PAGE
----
Korean Pear Szarlotka

I enjoyed my Apple Szarlotka so much that I went back in for round two: the Korean pear edition.  In case you’re not familiar with this particular fruit, meet pyrus pyrifolia, also know as the apple pear, Asian pear, Chinese pear, Korean pear, Japanese pear, Taiwanese pear, or sand pear:

Korean pear 1

I live in Korea, so I choose to call it a Korean pear, but whatever floats your boat is fine.  What you should know about Korean pears is that they’re super juicy.  I’ll freely admit that I didn’t sufficiently take this into account when I embarked on this cake journey – the cook time for the apple version was about 1 hour, but this one needed a full two hours in the oven to let the juices evaporate enough for the cake dough to set.  The end result, though, was totally worth it.  More subtle than the apple flavor of the first one, this was a big hit when I brought it over to a girlfriend’s place where a group of us were getting ready for the 2017 Marine Corps Ball.

Korean pear 6
Prosecco was clearly involved.

This was a great proof of concept of the fact that you can make this simplest of cakes with any fruit you have on hand by just altering the cook time.  I think a mixed berry szarlotka would also be delicious (and probably very pretty, too).  This recipe is staying firmly in the rotation as a go-to when I need to bring a dessert to anything.

Prep time:  15-20 minutes (mostly peeling and slicing the pears)

Cook time:  ~120 minutes

Ingredients

  • Butter or nonstick spray, for greasing pan
  • 3 Korean pears
  • 6 large eggs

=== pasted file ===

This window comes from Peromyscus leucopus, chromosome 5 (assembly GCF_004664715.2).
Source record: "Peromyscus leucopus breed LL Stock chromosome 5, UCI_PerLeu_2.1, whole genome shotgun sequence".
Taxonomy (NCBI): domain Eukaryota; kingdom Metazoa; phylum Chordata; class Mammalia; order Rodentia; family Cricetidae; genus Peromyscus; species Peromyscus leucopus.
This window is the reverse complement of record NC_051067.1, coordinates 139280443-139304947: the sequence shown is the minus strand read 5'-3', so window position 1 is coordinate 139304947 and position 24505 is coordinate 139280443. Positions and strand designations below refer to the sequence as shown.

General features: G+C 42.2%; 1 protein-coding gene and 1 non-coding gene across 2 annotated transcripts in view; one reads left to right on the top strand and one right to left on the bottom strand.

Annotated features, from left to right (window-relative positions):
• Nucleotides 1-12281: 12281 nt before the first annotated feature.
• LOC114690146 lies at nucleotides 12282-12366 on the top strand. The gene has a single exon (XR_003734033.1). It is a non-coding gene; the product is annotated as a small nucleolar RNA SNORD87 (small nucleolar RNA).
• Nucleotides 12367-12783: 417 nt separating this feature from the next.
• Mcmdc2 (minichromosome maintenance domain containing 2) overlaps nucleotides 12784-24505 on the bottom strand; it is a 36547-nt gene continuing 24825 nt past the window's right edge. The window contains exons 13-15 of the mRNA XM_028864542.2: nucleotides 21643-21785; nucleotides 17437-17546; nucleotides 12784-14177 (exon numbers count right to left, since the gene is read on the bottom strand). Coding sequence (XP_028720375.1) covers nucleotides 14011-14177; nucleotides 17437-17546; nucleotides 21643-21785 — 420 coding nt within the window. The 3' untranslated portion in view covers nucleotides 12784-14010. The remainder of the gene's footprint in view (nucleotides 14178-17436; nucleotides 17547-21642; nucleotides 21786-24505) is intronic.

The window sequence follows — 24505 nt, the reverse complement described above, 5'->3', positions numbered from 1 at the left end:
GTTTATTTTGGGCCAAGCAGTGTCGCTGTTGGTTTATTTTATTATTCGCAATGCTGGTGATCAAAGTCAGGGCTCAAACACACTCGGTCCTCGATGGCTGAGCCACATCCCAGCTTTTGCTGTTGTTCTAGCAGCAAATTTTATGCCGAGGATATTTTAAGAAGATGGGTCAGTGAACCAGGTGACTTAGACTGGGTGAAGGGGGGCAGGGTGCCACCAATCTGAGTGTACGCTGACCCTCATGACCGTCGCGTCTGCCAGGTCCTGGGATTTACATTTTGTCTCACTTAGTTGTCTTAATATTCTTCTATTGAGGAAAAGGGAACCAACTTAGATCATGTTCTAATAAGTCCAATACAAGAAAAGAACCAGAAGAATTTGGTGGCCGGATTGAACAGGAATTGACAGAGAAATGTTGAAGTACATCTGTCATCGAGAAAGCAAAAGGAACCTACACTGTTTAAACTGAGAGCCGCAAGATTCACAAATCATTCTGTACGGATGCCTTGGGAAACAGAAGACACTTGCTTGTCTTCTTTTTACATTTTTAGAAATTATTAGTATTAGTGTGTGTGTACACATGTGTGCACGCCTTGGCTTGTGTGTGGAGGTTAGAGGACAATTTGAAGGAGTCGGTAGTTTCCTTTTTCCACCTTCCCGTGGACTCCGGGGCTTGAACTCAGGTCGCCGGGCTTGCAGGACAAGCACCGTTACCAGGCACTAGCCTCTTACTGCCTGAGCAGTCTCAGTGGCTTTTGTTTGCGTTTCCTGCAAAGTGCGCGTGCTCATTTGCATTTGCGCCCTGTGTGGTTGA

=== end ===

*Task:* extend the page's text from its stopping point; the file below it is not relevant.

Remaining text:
• 1 cup (200 grams) granulated sugar
  • 1 teaspoon vanilla extract
  • 2 cups (250 grams) all-purpose flour
  • Ground cinnamon, to finish
  • Powdered sugar, also to finish

Directions

  • Preheat oven to 350 degrees.  Line the bottom of a 9-inch springform pan with parchment paper.  Butter the paper and the sides of the pan.  In a large bowl, using an electric mixer or whisk, beat the eggs with the sugar until the mixture is thick and ribbons form on the surface of the beaten eggs.  Beat in the vanilla, then stir in the flour with a spoon until just combined (the batter will be very thick).  Pour half into the prepared pan.  Peel, halve and core your pears, then chop them into medium-sized chunks.

Korean pear 3

  • Pile the cut pears directly in the prepared pan, pressing them down into the batter.  Pour the second half of the batter over the pears in pan, using a spoon or spatula to spread the batter so that it covers all exposed chunks.  Press down with your spoon to encourage it to seep down through the pears to meet the batter at the bottom.  The top should be level.
Korean pear 4
It probably won’t look like there’s enough batter, but believe me, it works out just fine in the end.
  • Bake in the preheated oven for two hours, or until a tester comes out free of batter (I’d recommend starting to check it after an hour and a half, and poking it with a tester every 15 minutes until comes out clean).  Cool in the pan for 10 minutes on a rack, then flip out onto another rack, peel off the parchment paper, and flip it back onto a serving platter.  Dust generously with powdered sugar and lightly with ground cinnamon.
  • Serve warm or cooled.

Korean pear 5

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